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Discussion Starter #1
I have been looking at various orbital sanders and this one caught my eye with the comfort and 6 amps. It has less orbits per minute than the sanders that are 3 amps or less.

I am thinking this may be a good sander for tackling the job but don't really know how orbits per minute affects it all, or if it really makes a difference. A link is below. It is the DeWalt DWE6401DS

DWE6401DS 5 inch VS Disc Sander with Dust Shroud | DEWALT Tools

Any thoughts are appreciated!
 

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You'll probably get a few opinions on this, but I don't like the design of that sander. I'd rather have something like this-

D26456 5" Low Profile Random Orbit Sander | DEWALT Tools

It's lighter and easier to control. The quality of the paper used has more impact on how quickly and effectively the bottom can be stripped than the specs on the tool.

My experience with stripping bottom paint is that a 1/4 sheet sander loaded with quality sandpaper is the quickest and least tiring approach to take Cut down your sheets of paper, load them on the sander 3 at a time, and start sanding. As your sander clogs up, tear off a sheet and keep going. Buy a decent sander with wire bales and you're good to go.
 

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Can't advice you on a specific sander with that said, relating to bljones comment. I used a 1/4 sheet sander this spring on the hull, it work fine. Keep in mind that some of the 1/4 sheet sanders have holes built into the pad and motor driven vacuum assist to feed the dust into the dust bag/shop vac attachment, a must IMHO. As well a 6 inch sander is approx 30-40 percent more sanding area over a 5 inch, something to keep in mind.
One last point this is a newish thread floating around here about the same topic, it was brought up a a drywall sanding screen does a good job. I have no personal experience with this method and can't find the thread, just something else to consider.

John
 

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That big DeWalt will quickly tire your arms out. Use the 5" Random Orbit - the DeWalt I have is a good one. I've used it all day for days on end and it keeps on ticking. Buy your disks by the box - the copper in bottom paint wears them down quickly so you'll need lots.

To fair things up after the coarse prep is done, use one of the boards like in the pictures - they are for autobody work and they really "flatten" or fair things up well. They use pre-made paper strips 18" long. You push them on the diagonal - big X motions. Next to one of those plywood 2 or 3 man longboards, they are the best fairing tool around.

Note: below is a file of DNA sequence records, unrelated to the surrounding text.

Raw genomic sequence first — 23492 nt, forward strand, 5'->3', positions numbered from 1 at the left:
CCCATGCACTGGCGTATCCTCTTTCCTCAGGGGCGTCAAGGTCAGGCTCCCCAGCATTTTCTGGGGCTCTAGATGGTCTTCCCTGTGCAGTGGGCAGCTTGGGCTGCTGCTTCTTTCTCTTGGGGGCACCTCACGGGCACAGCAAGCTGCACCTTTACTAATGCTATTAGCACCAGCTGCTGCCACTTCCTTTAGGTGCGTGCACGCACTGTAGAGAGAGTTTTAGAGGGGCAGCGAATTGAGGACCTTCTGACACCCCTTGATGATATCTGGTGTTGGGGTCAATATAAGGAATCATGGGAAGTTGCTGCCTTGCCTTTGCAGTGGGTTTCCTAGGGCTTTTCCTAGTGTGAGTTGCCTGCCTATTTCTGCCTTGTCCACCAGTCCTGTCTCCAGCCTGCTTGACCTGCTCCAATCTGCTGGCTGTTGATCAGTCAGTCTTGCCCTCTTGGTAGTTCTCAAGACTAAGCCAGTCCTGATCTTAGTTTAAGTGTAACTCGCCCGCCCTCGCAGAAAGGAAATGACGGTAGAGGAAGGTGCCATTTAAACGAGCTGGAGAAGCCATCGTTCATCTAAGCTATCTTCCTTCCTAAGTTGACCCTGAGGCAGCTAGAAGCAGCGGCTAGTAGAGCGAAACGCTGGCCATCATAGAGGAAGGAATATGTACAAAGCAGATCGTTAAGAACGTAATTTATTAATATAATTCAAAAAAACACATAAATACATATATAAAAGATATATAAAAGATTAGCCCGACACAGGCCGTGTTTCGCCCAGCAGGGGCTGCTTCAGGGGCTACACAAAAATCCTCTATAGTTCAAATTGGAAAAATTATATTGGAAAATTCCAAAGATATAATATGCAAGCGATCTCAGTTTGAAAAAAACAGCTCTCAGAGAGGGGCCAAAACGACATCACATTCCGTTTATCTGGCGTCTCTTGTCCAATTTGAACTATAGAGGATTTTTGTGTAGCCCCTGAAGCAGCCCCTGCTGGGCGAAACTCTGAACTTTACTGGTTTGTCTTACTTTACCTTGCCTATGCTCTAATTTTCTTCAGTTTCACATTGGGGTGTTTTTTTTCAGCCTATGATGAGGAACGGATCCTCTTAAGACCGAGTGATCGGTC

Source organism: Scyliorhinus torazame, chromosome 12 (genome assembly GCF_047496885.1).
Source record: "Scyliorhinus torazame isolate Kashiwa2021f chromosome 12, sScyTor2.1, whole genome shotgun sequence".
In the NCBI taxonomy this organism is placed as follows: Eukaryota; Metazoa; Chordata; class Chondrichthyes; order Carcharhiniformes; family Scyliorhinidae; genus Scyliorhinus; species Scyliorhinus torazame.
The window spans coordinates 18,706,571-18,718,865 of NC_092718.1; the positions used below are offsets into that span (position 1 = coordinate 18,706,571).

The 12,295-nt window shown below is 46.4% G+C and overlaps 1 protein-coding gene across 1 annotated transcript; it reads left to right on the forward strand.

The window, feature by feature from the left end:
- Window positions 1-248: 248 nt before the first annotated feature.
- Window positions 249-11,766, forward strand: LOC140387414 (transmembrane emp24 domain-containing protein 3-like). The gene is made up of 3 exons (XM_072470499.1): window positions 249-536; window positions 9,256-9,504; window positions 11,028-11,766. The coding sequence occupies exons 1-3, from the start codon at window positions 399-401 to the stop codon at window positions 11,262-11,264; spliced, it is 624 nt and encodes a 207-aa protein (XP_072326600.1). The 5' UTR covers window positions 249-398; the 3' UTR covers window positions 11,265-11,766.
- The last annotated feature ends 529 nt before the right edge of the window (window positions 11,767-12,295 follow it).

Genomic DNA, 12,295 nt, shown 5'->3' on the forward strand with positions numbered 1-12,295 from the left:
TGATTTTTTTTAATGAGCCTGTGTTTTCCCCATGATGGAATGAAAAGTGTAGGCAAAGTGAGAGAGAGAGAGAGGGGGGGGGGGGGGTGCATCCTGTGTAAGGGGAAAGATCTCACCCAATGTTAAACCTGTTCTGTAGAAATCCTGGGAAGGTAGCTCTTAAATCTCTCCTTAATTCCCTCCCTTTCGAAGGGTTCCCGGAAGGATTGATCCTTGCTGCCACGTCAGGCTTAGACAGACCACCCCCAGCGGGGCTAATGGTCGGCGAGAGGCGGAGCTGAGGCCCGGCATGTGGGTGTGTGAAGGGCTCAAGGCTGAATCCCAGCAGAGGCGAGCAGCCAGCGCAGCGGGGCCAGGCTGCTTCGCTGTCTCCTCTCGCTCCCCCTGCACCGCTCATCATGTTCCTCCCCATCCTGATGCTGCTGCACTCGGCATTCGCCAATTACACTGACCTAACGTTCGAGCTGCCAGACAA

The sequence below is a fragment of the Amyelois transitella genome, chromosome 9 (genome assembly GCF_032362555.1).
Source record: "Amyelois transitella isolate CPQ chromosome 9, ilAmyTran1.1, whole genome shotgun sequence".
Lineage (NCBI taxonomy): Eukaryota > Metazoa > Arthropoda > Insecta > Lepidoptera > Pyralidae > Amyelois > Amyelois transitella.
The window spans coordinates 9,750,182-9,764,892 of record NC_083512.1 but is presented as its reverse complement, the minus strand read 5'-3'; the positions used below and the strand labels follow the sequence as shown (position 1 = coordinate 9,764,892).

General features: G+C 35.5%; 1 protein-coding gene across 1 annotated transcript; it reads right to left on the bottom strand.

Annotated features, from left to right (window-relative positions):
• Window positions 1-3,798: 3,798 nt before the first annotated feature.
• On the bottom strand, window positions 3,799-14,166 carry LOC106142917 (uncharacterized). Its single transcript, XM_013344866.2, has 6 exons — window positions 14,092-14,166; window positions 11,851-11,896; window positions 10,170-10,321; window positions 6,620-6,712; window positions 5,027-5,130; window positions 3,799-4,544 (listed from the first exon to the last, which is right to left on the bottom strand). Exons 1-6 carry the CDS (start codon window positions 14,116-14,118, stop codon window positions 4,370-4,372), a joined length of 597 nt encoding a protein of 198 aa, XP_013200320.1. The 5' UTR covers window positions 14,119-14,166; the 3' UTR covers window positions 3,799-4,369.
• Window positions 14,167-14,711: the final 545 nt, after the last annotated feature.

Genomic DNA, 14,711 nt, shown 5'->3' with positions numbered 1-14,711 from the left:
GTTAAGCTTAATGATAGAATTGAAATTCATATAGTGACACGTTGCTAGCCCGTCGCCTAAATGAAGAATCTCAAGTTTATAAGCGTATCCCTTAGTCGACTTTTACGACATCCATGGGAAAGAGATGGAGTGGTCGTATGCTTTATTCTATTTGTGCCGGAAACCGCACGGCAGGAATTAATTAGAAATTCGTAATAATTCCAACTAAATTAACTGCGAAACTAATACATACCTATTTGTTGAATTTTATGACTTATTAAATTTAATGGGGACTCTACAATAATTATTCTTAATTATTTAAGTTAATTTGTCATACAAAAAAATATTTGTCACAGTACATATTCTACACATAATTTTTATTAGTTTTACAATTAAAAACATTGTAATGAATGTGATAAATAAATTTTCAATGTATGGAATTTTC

Unless you are very near the gelcoat, remember to start with coarse paper - I start with 40 grit on the orbital and usually 60 when I get to the board. I find people are often afraid of using the coarse paper and start with 80 but it just wastes time & paper. For most of the "finished' bottoms I've see, they could have done better if they had ONLY used 40 grit. :)

I've tried the drywall screen sander thing - forget it. They are designed for sanding drywall mud which is extremely soft & easy to sand. I found them useless on a boats bottom.
 

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The Drywall Sander worked great for myself and other sailors.
Are you talking about those things that use a sort of metal screen as the sanding medium?
 

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Discussion Starter #8
I plan on taking it down to the gelcoat and putting on new barrier coat.

Is the drywall sander effective on sanding through the existing barrier coat or just the existing ablative paint? I have called around and it is not too expensive to rent one.

I also read in another forum that someone used the drywall screen on a wooden handle and rinsed it in water frequently. Is that comprable to the vacum sander?

Thank you!
 

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I plan on taking it down to the gelcoat and putting on new barrier coat.

Is the drywall sander effective on sanding through the existing barrier coat or just the existing ablative paint? I have called around and it is not too expensive to rent one.

I also read in another forum that someone used the drywall screen on a wooden handle and rinsed it in water frequently. Is that comprable to the vacum sander?

Thank you!
1. Pay someone else to do it, it's a crappy job.

2. Why a new barrier coat ? whats wrong with the old one ?

3. How big a boat ?
 

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I you go the sander route, I recommend a 6" sander vs. a 5" The extra 1" increases your sanding area by 44%. I used a Ridgid 6" sander connected to my Shop Vac to take the hull to nearly bare glass. Now, I use it to prep for paint every spring. Takes 3 hours for a 38' hull.

6" Random Orbit Sander - RIDGID Professional Tools